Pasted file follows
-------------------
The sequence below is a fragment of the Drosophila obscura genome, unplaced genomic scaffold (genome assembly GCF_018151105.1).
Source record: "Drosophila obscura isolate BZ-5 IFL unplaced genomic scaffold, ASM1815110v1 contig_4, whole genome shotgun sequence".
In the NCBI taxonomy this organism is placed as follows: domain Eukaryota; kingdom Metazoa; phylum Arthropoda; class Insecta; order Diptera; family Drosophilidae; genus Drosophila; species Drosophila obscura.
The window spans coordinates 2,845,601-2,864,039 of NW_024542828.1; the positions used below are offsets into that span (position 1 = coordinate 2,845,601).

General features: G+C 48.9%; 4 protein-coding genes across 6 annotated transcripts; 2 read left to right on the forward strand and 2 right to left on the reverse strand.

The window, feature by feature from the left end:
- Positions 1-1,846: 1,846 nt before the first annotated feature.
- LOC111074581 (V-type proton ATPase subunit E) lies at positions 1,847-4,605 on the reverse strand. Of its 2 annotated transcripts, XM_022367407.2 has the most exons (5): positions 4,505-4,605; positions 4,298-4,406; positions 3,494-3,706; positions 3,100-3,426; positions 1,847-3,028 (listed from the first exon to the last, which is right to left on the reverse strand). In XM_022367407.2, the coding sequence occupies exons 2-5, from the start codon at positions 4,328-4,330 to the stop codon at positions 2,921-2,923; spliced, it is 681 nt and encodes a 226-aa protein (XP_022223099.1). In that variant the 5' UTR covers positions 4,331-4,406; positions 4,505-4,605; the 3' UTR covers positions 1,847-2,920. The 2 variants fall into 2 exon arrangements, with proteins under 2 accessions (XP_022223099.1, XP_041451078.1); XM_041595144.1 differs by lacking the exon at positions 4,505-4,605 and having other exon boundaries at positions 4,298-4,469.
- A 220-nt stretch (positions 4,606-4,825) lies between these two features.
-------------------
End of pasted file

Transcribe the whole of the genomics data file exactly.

The sequence below is a fragment of the Drosophila obscura genome, unplaced genomic scaffold (genome assembly GCF_018151105.1).
Source record: "Drosophila obscura isolate BZ-5 IFL unplaced genomic scaffold, ASM1815110v1 contig_4, whole genome shotgun sequence".
In the NCBI taxonomy this organism is placed as follows: domain Eukaryota; kingdom Metazoa; phylum Arthropoda; class Insecta; order Diptera; family Drosophilidae; genus Drosophila; species Drosophila obscura.
The window spans coordinates 2,845,601-2,864,039 of NW_024542828.1; the positions used below are offsets into that span (position 1 = coordinate 2,845,601).

General features: G+C 48.9%; 4 protein-coding genes across 6 annotated transcripts; 2 read left to right on the forward strand and 2 right to left on the reverse strand.

The window, feature by feature from the left end:
- Positions 1-1,846: 1,846 nt before the first annotated feature.
- LOC111074581 (V-type proton ATPase subunit E) lies at positions 1,847-4,605 on the reverse strand. Of its 2 annotated transcripts, XM_022367407.2 has the most exons (5): positions 4,505-4,605; positions 4,298-4,406; positions 3,494-3,706; positions 3,100-3,426; positions 1,847-3,028 (listed from the first exon to the last, which is right to left on the reverse strand). In XM_022367407.2, the coding sequence occupies exons 2-5, from the start codon at positions 4,328-4,330 to the stop codon at positions 2,921-2,923; spliced, it is 681 nt and encodes a 226-aa protein (XP_022223099.1). In that variant the 5' UTR covers positions 4,331-4,406; positions 4,505-4,605; the 3' UTR covers positions 1,847-2,920. The 2 variants fall into 2 exon arrangements, with proteins under 2 accessions (XP_022223099.1, XP_041451078.1); XM_041595144.1 differs by lacking the exon at positions 4,505-4,605 and having other exon boundaries at positions 4,298-4,469.
- A 220-nt stretch (positions 4,606-4,825) lies between these two features.